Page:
Vibrant colour and technical innovation are at the heart of Lucy’s knitting design work
Essential abbreviations, pattern corrections and stockist details
DESIGNER LUCY Neatby lives in Nova Scotia, Canada, where she pushes the boundaries of knitting with her technical and spectacular approach to colour and construction. Her range of books and DVDs, and her busy teaching schedule, have helped many knitters to expand their skills.
Who inspired you to take up knitting?
“My strongest knitting influence as a child was my paternal grandmother, Marion. She knitted at every available moment, mostly twin-sets from women’s magazines in the ’60s. She supported my efforts to learn, and later bribed me to knit a project - a blue acrylic rabbit called Reggie.”
Do you have a favourite artist, writer, poet or musician who inspires you?
“I particularly enjoy tribal or ethnic arts; Turkish rugs, Moroccan ceramics, South American motifs, African woven designs, raffia cloth. Source books on textiles from around the world always inspire me.”
Which designer has most inspired you?
“There are so many wonderful designers around. I’m very impressed by the work of Marianne Isager. I love her use of such a wide variety of challenging knitting techniques in her patterns, and her use of traditional regional garment types and motifs to create her collections.”
Tell us about the colours, landscapes or architecture that inspire your work.
“Colour is my overwhelming passion. Even something very beautiful, such as intricate lace, without colour feels slightly lacking to me. I always prefer striped, spotted or bordered flowers over their mono-colour equals.
“I’ve been noticing at shows lately that many indie dyers are dyeing a huge range of solid colours and selling them in smaller quantities as mini skeins. This is wonderful from a design perspective. Ombre yarns also mesmerize me, and my projects are often developed from finding an irresistible ball - or usually two - that will work well together throughout their respective developments. My current favourite form of knitting is two-colour double knitting, and it looks great with two ombre yarns.”
What is your favourite knitting book?
“Wild Knitting - I found it in 1978, and it’s beautiful and inspiring. Not a lot of practical use, many would say, or not even technically very rich. But the colours and the close-up shots of knit fabric and the zany non-pastel twin-set-ness set me thinking about non-trad knitting.”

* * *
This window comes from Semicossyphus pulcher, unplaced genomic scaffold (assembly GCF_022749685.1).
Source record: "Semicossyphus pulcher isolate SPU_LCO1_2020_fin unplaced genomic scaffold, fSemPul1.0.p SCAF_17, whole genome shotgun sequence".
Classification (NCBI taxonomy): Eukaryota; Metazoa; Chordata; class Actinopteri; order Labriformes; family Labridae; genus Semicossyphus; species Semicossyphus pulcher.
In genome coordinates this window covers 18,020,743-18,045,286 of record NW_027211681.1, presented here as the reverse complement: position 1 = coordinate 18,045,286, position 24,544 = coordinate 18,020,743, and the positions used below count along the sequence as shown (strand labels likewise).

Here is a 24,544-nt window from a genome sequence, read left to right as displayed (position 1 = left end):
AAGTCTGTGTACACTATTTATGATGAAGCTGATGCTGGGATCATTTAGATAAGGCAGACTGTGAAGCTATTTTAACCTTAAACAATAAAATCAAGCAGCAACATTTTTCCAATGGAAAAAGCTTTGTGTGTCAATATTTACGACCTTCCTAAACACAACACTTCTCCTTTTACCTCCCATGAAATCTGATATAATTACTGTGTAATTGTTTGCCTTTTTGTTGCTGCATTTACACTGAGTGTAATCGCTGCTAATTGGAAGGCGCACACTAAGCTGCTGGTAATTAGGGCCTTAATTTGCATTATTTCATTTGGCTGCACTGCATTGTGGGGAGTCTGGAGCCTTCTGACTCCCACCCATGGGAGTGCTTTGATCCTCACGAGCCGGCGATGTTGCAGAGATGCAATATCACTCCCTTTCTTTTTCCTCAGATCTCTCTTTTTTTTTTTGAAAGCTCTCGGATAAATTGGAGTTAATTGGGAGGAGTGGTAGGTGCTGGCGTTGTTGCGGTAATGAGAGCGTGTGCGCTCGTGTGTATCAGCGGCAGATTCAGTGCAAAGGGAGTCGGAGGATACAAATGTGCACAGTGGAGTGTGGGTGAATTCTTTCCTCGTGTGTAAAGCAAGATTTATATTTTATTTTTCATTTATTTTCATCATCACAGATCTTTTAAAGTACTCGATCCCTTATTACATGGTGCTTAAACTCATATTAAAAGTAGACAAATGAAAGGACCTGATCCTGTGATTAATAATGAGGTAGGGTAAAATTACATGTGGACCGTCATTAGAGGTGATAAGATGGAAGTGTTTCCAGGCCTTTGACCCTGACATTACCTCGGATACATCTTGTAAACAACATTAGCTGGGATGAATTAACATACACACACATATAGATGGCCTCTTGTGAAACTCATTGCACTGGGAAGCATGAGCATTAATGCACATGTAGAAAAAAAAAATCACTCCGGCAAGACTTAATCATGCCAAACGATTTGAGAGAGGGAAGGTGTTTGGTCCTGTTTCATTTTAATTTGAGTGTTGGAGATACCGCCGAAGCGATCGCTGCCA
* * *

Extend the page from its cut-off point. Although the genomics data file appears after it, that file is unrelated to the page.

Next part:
What fibres do you love to work with?
“Fine wools and wool nd blends with silk, mohair, alpaca or cashmere, that feel sensual to the touch. I love the bounce of wool and the many ways there are to dye it - in the wool, as singles, after plying - to give such a variety of colour effects.”
Which design from your portfolio are you most proud of, or is most special to you?
“My first full-on design project in about 1993 was for a neighbour - a sweater to express his Macedonian ancestry. It incorporated many aspects of Macedonian costume, and I had such a good time designing and knitting it, that from then on I have only worked on my own designs.
“Another game-changer was my Andean vest, inspired by a friend’s trip to South America. I woke in the night with the idea that four triangles would equal a tube, and from a tube a vest could be fashioned. Then I could let each triangle represent a different style of hat. I eventually entered this vest into the TKGA international design competition, and it won.
“These days, I’m completely enraptured with double knitting and its many facets. My large double-knit blankets are so much fun to knit (usually taking six months) and to design, especially since the advent of JC Briar’s Stitch Maps charting method for non-linear charts. I think my favourite thus far is my ‘Zinnia DK Blanket’.”
‘Andean Vest’ displays Lucy’s love of ethnic art
1 ‘Ashanti Wallhanging’ is typical of Lucy’s colourful designs 2 She admires the work of Marianne Isager 3 ‘Zinnia DK Blanket’ is an octagonal double-knitting pattern 4 This vivid jumper using elements of Macedonian costume was Lucy’s first garment design